Mindfulness Exercise for Children

Mindfulness is the practice of bringing 100% of your attention to the present moment, allowing you to become fully engaged with where you are and what you are doing. There are many benefits to practicing mindfulness, one of the best is being able to walk through life much more calmly and to problem solve with a clear head. Additionally, mindfulness exercise for children can cultivate emotional intelligence and support their overall well-being, as extensive research backs the numerous psychological, emotional, and physical benefits of this practice.

Mindfulness Exercise for today:

Get comfortable in a quiet area where you can minimize interruptions and assume a sitting position that keeps your back straight. Place your hands in your lap with your palms up. (I always say “palms facing the sky”) Close your eyes.

Breathe in deep through your nose, slowly, filling your lungs completely. Breathe out through your mouth, (slowly and controlled) completely emptying your lungs. Repeat this long deep breath 3 times.

Now shift your attention to answering the following questions:

  • Right now I see _________________________.
  • Right now I hear _____________________________.
  • Right now I smell __________________________________.
  • Right now I am touching ______________________________.
  • Right now I feel ________________________________________.When you have finished answering the questions do the following:Notice your observations and whether or not they were detailed. Each time you do the exercise, increase the amount of detail when answering the questions.Pick one of your positive observations and use it as a prompt for managing stress throughout your day.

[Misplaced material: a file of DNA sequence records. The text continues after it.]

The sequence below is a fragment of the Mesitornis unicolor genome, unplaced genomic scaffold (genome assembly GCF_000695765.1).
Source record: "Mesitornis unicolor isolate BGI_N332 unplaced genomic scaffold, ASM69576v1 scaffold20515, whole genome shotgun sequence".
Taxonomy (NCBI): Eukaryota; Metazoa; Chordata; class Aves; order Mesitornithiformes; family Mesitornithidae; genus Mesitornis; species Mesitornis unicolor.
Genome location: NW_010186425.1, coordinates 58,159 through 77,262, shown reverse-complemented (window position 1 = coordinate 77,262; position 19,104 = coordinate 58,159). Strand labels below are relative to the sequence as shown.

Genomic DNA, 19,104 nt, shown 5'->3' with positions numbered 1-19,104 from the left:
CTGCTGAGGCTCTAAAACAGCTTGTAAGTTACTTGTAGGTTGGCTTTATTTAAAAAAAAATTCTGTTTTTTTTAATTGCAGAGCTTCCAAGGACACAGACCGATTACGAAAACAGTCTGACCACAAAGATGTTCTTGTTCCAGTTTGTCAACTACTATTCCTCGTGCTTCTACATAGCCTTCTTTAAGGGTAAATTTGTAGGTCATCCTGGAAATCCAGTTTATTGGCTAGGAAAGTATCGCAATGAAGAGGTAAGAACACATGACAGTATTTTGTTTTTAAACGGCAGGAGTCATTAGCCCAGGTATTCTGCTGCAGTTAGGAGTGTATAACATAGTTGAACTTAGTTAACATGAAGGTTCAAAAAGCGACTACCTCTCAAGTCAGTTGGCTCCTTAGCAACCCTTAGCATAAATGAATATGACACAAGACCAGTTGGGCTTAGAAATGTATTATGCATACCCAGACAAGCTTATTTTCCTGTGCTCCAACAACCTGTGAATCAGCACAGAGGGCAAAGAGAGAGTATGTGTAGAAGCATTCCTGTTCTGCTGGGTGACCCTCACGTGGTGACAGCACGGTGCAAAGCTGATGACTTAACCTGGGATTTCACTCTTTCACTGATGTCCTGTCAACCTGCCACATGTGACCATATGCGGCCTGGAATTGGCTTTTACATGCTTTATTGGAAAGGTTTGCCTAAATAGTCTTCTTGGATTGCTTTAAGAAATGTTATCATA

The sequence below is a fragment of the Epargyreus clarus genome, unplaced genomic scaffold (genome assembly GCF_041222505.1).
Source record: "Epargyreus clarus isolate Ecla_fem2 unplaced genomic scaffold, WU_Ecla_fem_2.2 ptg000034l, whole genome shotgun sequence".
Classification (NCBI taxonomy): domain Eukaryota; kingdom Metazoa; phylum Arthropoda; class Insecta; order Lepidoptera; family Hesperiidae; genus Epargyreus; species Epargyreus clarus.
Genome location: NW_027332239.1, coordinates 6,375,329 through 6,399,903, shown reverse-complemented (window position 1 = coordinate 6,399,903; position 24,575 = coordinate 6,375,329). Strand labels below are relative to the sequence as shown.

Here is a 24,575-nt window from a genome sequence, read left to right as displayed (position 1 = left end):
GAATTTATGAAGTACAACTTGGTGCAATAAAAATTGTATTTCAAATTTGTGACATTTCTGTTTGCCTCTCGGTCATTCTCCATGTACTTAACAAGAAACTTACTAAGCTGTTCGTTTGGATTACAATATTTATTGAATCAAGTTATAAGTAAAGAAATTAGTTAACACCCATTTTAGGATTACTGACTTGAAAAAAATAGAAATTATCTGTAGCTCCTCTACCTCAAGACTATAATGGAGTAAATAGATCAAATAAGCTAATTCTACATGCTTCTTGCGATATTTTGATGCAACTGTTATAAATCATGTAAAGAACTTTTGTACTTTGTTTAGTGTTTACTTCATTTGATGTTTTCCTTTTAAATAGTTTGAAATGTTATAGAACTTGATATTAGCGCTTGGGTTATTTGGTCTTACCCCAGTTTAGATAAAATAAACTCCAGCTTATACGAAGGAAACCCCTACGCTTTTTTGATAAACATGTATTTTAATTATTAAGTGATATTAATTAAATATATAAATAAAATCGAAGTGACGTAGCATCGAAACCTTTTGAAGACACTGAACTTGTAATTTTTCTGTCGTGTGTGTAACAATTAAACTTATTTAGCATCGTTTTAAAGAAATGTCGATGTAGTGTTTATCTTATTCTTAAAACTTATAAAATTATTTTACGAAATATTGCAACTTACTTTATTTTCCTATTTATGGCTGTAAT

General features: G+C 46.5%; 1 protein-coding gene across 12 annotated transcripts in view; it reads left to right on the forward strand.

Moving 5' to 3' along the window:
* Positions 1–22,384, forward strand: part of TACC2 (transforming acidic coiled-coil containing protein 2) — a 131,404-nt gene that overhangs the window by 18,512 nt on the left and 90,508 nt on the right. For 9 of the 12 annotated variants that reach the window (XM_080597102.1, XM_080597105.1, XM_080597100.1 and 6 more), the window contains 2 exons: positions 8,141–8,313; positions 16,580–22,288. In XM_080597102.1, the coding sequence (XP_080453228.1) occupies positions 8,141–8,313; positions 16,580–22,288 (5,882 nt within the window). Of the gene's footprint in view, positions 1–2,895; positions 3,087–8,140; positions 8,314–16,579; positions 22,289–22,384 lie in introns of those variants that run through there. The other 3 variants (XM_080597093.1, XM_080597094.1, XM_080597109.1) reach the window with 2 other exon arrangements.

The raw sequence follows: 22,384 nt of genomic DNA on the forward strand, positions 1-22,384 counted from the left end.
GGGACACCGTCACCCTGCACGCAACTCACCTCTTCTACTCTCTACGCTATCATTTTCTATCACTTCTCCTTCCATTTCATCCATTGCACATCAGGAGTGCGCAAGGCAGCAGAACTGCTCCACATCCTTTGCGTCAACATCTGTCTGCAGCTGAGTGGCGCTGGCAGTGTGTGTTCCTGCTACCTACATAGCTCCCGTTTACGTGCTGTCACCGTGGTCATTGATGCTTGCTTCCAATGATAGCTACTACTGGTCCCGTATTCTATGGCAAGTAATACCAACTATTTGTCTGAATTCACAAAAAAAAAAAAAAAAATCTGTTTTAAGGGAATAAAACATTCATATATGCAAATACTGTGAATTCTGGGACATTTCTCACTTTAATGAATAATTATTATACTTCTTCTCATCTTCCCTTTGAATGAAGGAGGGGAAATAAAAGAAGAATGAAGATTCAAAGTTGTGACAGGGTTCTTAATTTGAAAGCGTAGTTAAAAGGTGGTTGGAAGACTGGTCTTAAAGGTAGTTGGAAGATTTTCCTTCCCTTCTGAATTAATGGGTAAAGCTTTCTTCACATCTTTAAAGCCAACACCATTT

• EXAMPLE: “right now I hear the gentle breeze outside blowing soft musical wind chimes”. I can refer back to this experience to calm myself during stressful events that arise during the day and then refocus myself on my priorities.

Finish the exercise by drinking some water to reground yourself.

Parents – This is a great exercise to do with your children, particularly your younger children. You are teaching internal controls which they will need throughout their lives. It also is a quiet positive moment to engage with children and build trust and intimacy. You can use it as a way to calm a child who is angry or upset to orient them to the moment and diffuse some emotion so they can then process the event that has upset them. It begins to teach them how to manage their emotions instead of their emotions managing them.

Written By:
Bethany Keith, MSW, LCSW
Casey Merrill

Casey Merrill


Christal Pennic

Christal Pennic